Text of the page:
The term secondary acute myeloid leukemia (sAML) is today employed to indicate AML or myelodysplastic syndrome (MDS) evolving from a preexisting hematologic disorder, whereas AML or MDS that develops after exposure to chemotherapy or radiotherapy is referred to as therapy related (t-AML). Overall, the increasingly recognized, heterogeneous sAML pathogenic spectrum may account for 10% to 30% of all cases of AML or MDS, but this varies from study to study, given the heterogeneity and poor definition of the term. In addition, it is thought that a fraction of AML cases presenting as de novo may be secondary in nature with regard to ontogeny.1
In this series, we highlight sAML occurring in several groups of genetic or acquired, benign or malignant, hematologic disorders. The nonexhaustive series includes the following review articles:
Anna L. Brown, Christopher N. Hahn, and Hamish S. Scott, “Secondary leukemia in patients with germline transcription factor mutations (RUNX1, GATA2, CEBPA)”
Lova Sun and Daria V. Babushok, “Secondary myelodysplastic syndrome and leukemia in acquired aplastic anemia and paroxysmal nocturnal hemoglobinuria”
Andrew J. Menssen and Matthew J. Walter, “Genetics of progression from MDS to secondary leukemia”
Andrew J. Dunbar, Raajit K. Rampal, and Ross Levine, “Leukemia secondary to myeloproliferative neoplasms”
Recent progress in the understanding of sAML owes much to the insights provided by clinical, cytogenetic, and genomic studies. Although widely disparate in their background and natural history, sAML (and t-AML) cases often present with common features compared with de novo (eg, CBF, PML-RARA, or NPM1 associated) AML. These can include unfavorable prognosis, lower blast cell infiltration and frequent myelodysplastic morphology in the bone marrow, and chromosomal or molecular lesions such as monosomy 7/del(7q), TP53 mutations/deletions, and complex karyotype. At the functional level, pathways involved in regulating apoptosis, DNA damage response, cell signaling, chronic inflammation, and innate immunity may participate to shape progression in the context of altered hematopoiesis. There is a strong need to better understand the intrinsic and extrinsic clues underlying stepwise progression toward overt sAML and set up predictive biomarkers to promptly treat patients, ideally in a preemptive manner and according to evidence-based guidelines. For this purpose, more data on the natural history of the disease from meticulously annotated patient cohorts and longitudinal samples are needed, as are clinical trials as well as in vitro and in vivo experimental and preclinical models.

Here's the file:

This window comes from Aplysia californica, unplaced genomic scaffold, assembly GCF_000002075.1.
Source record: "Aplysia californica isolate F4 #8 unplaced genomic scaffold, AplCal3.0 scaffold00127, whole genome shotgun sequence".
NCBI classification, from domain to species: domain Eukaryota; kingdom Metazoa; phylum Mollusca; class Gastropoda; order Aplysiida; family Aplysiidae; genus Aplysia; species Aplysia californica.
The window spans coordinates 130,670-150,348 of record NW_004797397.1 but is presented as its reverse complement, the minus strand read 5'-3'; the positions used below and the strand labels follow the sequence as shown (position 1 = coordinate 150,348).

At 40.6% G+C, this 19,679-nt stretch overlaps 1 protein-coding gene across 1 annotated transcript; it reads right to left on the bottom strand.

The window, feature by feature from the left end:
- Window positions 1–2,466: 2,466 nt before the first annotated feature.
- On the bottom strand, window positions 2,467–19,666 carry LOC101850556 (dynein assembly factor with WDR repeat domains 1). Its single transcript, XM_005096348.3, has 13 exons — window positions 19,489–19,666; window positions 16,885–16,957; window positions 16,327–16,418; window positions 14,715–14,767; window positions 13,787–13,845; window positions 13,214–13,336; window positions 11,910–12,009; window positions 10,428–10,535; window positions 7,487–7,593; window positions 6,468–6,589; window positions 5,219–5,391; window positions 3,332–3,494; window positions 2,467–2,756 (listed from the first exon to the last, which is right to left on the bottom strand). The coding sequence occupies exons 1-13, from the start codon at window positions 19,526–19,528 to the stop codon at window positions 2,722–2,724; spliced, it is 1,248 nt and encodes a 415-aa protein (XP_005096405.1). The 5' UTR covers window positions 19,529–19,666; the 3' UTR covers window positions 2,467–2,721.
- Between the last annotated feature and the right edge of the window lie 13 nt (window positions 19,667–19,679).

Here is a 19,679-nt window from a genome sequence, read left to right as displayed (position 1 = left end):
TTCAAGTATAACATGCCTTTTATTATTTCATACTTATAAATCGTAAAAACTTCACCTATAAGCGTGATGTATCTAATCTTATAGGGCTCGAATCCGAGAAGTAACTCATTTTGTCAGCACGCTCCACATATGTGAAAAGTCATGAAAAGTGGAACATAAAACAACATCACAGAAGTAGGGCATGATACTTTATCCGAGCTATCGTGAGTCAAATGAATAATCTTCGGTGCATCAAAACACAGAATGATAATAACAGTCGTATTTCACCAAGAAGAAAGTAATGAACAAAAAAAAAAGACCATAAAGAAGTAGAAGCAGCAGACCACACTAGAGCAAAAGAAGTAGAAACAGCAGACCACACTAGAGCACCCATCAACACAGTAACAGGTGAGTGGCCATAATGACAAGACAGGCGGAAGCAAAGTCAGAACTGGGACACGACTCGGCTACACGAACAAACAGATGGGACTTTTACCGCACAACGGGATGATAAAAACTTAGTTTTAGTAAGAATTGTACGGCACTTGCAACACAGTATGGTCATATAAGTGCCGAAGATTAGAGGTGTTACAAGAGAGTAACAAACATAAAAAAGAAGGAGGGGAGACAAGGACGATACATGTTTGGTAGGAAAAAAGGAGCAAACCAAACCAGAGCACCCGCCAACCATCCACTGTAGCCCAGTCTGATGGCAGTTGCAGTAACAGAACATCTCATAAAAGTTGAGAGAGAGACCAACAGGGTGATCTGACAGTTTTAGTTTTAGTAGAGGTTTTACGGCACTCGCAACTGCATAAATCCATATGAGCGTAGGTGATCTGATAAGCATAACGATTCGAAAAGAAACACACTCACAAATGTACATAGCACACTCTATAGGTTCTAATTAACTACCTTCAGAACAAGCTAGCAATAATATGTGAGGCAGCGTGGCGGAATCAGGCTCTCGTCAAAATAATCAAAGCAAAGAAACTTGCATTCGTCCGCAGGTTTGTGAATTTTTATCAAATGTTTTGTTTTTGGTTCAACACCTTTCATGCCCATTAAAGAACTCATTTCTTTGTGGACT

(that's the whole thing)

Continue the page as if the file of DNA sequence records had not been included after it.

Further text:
We hope that this series will provide useful insights into sAML, a dramatic evolution of disease that is concerning for patients and their physicians.